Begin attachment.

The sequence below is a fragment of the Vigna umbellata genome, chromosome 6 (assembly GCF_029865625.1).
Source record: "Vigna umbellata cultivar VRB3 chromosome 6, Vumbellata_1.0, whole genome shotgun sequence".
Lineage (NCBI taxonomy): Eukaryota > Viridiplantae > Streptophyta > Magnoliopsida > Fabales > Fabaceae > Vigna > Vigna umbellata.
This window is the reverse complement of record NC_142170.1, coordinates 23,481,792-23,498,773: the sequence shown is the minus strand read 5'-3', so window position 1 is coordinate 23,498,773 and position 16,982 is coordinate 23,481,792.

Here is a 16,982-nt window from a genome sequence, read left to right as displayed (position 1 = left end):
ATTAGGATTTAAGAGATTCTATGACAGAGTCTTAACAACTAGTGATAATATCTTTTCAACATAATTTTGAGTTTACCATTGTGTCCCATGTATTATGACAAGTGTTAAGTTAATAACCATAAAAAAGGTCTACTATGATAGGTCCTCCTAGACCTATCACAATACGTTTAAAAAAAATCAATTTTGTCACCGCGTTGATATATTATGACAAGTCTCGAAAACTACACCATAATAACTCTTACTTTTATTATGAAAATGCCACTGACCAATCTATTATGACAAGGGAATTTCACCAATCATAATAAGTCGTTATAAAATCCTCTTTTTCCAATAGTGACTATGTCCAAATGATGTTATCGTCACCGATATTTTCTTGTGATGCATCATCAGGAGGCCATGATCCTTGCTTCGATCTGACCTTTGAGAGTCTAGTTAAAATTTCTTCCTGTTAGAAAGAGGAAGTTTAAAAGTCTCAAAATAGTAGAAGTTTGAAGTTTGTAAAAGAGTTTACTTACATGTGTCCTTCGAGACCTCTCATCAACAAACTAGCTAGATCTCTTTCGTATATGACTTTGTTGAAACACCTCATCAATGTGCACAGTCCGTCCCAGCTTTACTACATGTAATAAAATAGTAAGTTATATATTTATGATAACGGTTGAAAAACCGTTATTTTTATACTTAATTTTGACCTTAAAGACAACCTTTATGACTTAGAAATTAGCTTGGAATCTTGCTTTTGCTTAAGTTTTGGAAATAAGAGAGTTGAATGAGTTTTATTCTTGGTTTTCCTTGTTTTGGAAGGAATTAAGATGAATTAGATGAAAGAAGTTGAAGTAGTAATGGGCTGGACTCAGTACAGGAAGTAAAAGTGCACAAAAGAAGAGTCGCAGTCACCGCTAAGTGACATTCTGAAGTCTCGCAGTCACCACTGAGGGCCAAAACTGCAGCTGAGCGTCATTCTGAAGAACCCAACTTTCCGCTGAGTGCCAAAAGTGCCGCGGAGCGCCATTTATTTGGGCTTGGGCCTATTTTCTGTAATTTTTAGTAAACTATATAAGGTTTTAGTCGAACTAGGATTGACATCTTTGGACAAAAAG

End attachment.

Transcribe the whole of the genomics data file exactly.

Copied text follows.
The sequence below is a fragment of the Vigna umbellata genome, chromosome 6 (assembly GCF_029865625.1).
Source record: "Vigna umbellata cultivar VRB3 chromosome 6, Vumbellata_1.0, whole genome shotgun sequence".
Lineage (NCBI taxonomy): Eukaryota > Viridiplantae > Streptophyta > Magnoliopsida > Fabales > Fabaceae > Vigna > Vigna umbellata.
This window is the reverse complement of record NC_142170.1, coordinates 23,481,792-23,498,773: the sequence shown is the minus strand read 5'-3', so window position 1 is coordinate 23,498,773 and position 16,982 is coordinate 23,481,792.

Here is a 16,982-nt window from a genome sequence, read left to right as displayed (position 1 = left end):
ATTAGGATTTAAGAGATTCTATGACAGAGTCTTAACAACTAGTGATAATATCTTTTCAACATAATTTTGAGTTTACCATTGTGTCCCATGTATTATGACAAGTGTTAAGTTAATAACCATAAAAAAGGTCTACTATGATAGGTCCTCCTAGACCTATCACAATACGTTTAAAAAAAATCAATTTTGTCACCGCGTTGATATATTATGACAAGTCTCGAAAACTACACCATAATAACTCTTACTTTTATTATGAAAATGCCACTGACCAATCTATTATGACAAGGGAATTTCACCAATCATAATAAGTCGTTATAAAATCCTCTTTTTCCAATAGTGACTATGTCCAAATGATGTTATCGTCACCGATATTTTCTTGTGATGCATCATCAGGAGGCCATGATCCTTGCTTCGATCTGACCTTTGAGAGTCTAGTTAAAATTTCTTCCTGTTAGAAAGAGGAAGTTTAAAAGTCTCAAAATAGTAGAAGTTTGAAGTTTGTAAAAGAGTTTACTTACATGTGTCCTTCGAGACCTCTCATCAACAAACTAGCTAGATCTCTTTCGTATATGACTTTGTTGAAACACCTCATCAATGTGCACAGTCCGTCCCAGCTTTACTACATGTAATAAAATAGTAAGTTATATATTTATGATAACGGTTGAAAAACCGTTATTTTTATACTTAATTTTGACCTTAAAGACAACCTTTATGACTTAGAAATTAGCTTGGAATCTTGCTTTTGCTTAAGTTTTGGAAATAAGAGAGTTGAATGAGTTTTATTCTTGGTTTTCCTTGTTTTGGAAGGAATTAAGATGAATTAGATGAAAGAAGTTGAAGTAGTAATGGGCTGGACTCAGTACAGGAAGTAAAAGTGCACAAAAGAAGAGTCGCAGTCACCGCTAAGTGACATTCTGAAGTCTCGCAGTCACCACTGAGGGCCAAAACTGCAGCTGAGCGTCATTCTGAAGAACCCAACTTTCCGCTGAGTGCCAAAAGTGCCGCGGAGCGCCATTTATTTGGGCTTGGGCCTATTTTCTGTAATTTTTAGTAAACTATATAAGGTTTTAGTCGAACTAGGATTGACATCTTTGGACAAAAAG